How much water should you drink a day?

3 min read

Many of us find it difficult to drink the right amount of water for our bodies. This could be down to simply not liking it or not knowing how much we should be drinking.

Your body is roughly 60 per cent water. You are constantly losing water from your body, primarily from urination and sweat so to prevent dehydration, you need to drink adequate amounts of water.

The NHS recommends to drink between six and eight glasses a day, while the American advice is to drink eight eight-ounce glasses of water a day, which equals about two litres, or half a gallon.

This article takes a look at a few ideas which explore how to easily match your water intake to your individual needs.

Does water help prevent health issues?

We’re told that drinking water is good for us, but what exactly does that mean?

There are a number of health problems which reportedly respond well to an increased water intake.

Research has suggested that constipation can be eased and prevented through drinking more water.

It is a common problem for many people but research from the University of Napoli states that increasing water intake leads to an increase in stool output from the body.

Kidney stones is another condition which may be eased through drinking more water. A study by the University of Parma suggests that the symptoms of kidney stones can be eased with an increased water intake.

Does water intake affect energy levels?

It has been claimed by a number of experts down the years that if you don’t stay hydrated throughout the day your energy levels and brain function will begin to suffer.

There is research that seems to back this up, too.

A study from the Human Performance Laboratory at the University of Connecticut, which focused on young, healthy women, discovered that a fluid loss of 1.36 per cent after exercise impaired mood and concentration and increased the likelihood of headaches.

Further studies, including this one from the Units of Psychology and Bioenergetics and Environment in France found that mild dehydration (one to three per cent of body weight) had a negative effect on the function of the brain.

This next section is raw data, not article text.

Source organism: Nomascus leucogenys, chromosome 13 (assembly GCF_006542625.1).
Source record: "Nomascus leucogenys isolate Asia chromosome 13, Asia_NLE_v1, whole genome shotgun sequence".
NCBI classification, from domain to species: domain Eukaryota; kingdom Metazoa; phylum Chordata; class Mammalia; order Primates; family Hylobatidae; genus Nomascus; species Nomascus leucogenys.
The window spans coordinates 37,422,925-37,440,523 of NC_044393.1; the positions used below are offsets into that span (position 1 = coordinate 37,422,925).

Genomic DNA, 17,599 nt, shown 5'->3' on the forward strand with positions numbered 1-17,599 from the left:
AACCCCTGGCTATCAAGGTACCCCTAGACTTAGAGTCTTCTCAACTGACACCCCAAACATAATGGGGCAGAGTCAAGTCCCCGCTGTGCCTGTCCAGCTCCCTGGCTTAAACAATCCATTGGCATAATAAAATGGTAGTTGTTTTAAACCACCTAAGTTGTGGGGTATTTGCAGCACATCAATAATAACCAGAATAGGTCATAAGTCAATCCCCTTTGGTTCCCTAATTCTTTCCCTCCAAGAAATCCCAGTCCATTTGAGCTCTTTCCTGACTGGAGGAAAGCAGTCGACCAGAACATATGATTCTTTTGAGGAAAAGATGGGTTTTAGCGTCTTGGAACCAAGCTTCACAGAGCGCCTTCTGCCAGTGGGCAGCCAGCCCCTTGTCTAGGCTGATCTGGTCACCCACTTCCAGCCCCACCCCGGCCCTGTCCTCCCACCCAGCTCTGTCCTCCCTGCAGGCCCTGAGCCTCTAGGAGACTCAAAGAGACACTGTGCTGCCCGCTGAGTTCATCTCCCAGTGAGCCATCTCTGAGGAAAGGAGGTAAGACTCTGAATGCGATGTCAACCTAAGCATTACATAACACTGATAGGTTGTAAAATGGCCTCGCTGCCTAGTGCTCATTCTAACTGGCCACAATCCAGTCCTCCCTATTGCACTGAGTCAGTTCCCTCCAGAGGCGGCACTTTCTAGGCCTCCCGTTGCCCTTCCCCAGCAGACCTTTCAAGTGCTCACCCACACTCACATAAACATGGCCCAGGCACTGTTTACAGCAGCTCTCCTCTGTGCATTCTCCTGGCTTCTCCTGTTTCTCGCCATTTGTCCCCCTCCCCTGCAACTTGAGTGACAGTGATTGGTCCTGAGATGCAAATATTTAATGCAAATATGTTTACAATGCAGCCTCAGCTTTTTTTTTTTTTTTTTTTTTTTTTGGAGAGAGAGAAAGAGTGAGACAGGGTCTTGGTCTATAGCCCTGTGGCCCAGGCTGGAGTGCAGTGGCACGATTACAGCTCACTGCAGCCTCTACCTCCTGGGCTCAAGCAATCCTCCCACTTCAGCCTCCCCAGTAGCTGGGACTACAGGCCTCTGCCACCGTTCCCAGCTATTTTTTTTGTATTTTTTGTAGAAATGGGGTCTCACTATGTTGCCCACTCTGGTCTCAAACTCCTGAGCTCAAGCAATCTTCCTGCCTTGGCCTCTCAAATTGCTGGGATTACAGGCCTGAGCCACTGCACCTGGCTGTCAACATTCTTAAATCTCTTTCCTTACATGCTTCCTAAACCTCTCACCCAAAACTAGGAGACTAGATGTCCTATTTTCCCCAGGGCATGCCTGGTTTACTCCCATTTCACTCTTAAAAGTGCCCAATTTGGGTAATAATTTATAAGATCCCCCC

White it might not seem it, just one per cent of body weight is a significant amount. Losses such as this occur primarily when you’re sweating a lot.

Studies at Loughborough University discovered also that mild dehydration can negatively affect physical performance, leading to a reduction in endurance.

Does drinking water help you lose weight

There are many claims that increasing your water intake can help you to lose weight, through increasing your metabolism and reducing your appetite.

This study conducted in Germany concluded that drinking 500ml of water can temporarily boost metabolism by 24 to 30 per cent.

The researchers estimated that drinking two litres in one day increased energy expenditure by roughly 96 calories per day.

Drinking water around half an hour before meals can also reduce the number of calories you end up, especially in older individuals.

One study discovered that dieters who drank 500ml of water before each meal lost 44% more weight over 12 weeks, compared to those who didn’t.

Also, it may be more beneficial to drink cold water because your body needs to use more calories to bring it up to body temperature.

There’s plenty of evidence to suggest that drinking good amounts of water, particularly before meals, may have a significant effect on weight loss, especially when in tandem with a healthier diet.

When do I drink?

Maintaining water balance is vital and for this reason, your body has a sophisticated system for regulating when and how much you drink.

When your total water content goes below a certain level, thirst starts. This is a process similar to breathing in that you don’t need to consciously think about it for it to occur.

For many people, there isn’t too much of a need to worry about water intake as the thirst instinct is usually reliable.

However, certain circumstances might require an increase in water intake, for example during times of increased sweating.

This could be brought on through exercise or hot weather, especially in dry climates. If you find you are sweating a lot, it is important to replenish the lost fluid with water.

If you are performing athletic or sport related activities for a prolonged period of time, you may need to also replenish lost electrolytes along with water.

How much water is best?

Exactly how much water you need depends on the individual, everything from your metabolism, to height and weight can change the amounts needed.

Try to experiment and see what works best for you. Some people might function better through increasing their water intake from the usual, while others might find it doesn’t make much of a difference.

The basic principles to follow are:

  • Drink when you are thirsty
  • Stop drinking when you are no longer thirsty
  • During exercise and periods of high heat, drink enough to make up the loss of fluids from the body